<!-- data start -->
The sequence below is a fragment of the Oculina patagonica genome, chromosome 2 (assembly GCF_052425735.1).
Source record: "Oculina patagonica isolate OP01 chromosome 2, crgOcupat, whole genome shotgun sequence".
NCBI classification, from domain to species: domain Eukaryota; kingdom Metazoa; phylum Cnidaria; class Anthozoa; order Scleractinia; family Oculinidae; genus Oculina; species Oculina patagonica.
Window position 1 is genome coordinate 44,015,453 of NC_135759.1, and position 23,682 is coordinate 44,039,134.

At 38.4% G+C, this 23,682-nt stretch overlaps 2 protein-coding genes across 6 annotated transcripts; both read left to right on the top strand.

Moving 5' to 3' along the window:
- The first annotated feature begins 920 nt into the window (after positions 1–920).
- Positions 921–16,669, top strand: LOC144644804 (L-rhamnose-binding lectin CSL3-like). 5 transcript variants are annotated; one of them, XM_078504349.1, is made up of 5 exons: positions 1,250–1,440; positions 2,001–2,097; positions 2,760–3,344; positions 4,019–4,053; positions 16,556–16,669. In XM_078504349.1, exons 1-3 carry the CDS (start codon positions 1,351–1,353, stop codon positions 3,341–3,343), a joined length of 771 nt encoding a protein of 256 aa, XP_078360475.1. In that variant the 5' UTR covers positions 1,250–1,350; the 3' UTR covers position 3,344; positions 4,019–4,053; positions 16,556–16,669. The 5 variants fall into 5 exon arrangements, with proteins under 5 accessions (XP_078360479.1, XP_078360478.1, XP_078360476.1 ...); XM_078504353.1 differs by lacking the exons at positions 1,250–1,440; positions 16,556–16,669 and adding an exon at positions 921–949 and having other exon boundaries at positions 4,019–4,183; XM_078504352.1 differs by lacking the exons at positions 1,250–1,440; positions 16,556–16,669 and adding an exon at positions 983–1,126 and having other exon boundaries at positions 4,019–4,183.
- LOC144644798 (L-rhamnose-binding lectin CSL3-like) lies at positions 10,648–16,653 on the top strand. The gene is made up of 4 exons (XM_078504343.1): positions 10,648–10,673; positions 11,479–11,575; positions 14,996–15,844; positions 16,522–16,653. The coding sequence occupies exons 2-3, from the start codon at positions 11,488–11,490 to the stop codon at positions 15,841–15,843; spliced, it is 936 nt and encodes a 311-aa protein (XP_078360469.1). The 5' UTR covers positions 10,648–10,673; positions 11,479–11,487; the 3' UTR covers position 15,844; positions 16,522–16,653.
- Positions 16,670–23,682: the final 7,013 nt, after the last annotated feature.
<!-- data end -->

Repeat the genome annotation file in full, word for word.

The sequence below is a fragment of the Oculina patagonica genome, chromosome 2 (assembly GCF_052425735.1).
Source record: "Oculina patagonica isolate OP01 chromosome 2, crgOcupat, whole genome shotgun sequence".
NCBI classification, from domain to species: domain Eukaryota; kingdom Metazoa; phylum Cnidaria; class Anthozoa; order Scleractinia; family Oculinidae; genus Oculina; species Oculina patagonica.
Window position 1 is genome coordinate 44,015,453 of NC_135759.1, and position 23,682 is coordinate 44,039,134.

At 38.4% G+C, this 23,682-nt stretch overlaps 2 protein-coding genes across 6 annotated transcripts; both read left to right on the top strand.

Moving 5' to 3' along the window:
- The first annotated feature begins 920 nt into the window (after positions 1–920).
- Positions 921–16,669, top strand: LOC144644804 (L-rhamnose-binding lectin CSL3-like). 5 transcript variants are annotated; one of them, XM_078504349.1, is made up of 5 exons: positions 1,250–1,440; positions 2,001–2,097; positions 2,760–3,344; positions 4,019–4,053; positions 16,556–16,669. In XM_078504349.1, exons 1-3 carry the CDS (start codon positions 1,351–1,353, stop codon positions 3,341–3,343), a joined length of 771 nt encoding a protein of 256 aa, XP_078360475.1. In that variant the 5' UTR covers positions 1,250–1,350; the 3' UTR covers position 3,344; positions 4,019–4,053; positions 16,556–16,669. The 5 variants fall into 5 exon arrangements, with proteins under 5 accessions (XP_078360479.1, XP_078360478.1, XP_078360476.1 ...); XM_078504353.1 differs by lacking the exons at positions 1,250–1,440; positions 16,556–16,669 and adding an exon at positions 921–949 and having other exon boundaries at positions 4,019–4,183; XM_078504352.1 differs by lacking the exons at positions 1,250–1,440; positions 16,556–16,669 and adding an exon at positions 983–1,126 and having other exon boundaries at positions 4,019–4,183.
- LOC144644798 (L-rhamnose-binding lectin CSL3-like) lies at positions 10,648–16,653 on the top strand. The gene is made up of 4 exons (XM_078504343.1): positions 10,648–10,673; positions 11,479–11,575; positions 14,996–15,844; positions 16,522–16,653. The coding sequence occupies exons 2-3, from the start codon at positions 11,488–11,490 to the stop codon at positions 15,841–15,843; spliced, it is 936 nt and encodes a 311-aa protein (XP_078360469.1). The 5' UTR covers positions 10,648–10,673; positions 11,479–11,487; the 3' UTR covers position 15,844; positions 16,522–16,653.
- Positions 16,670–23,682: the final 7,013 nt, after the last annotated feature.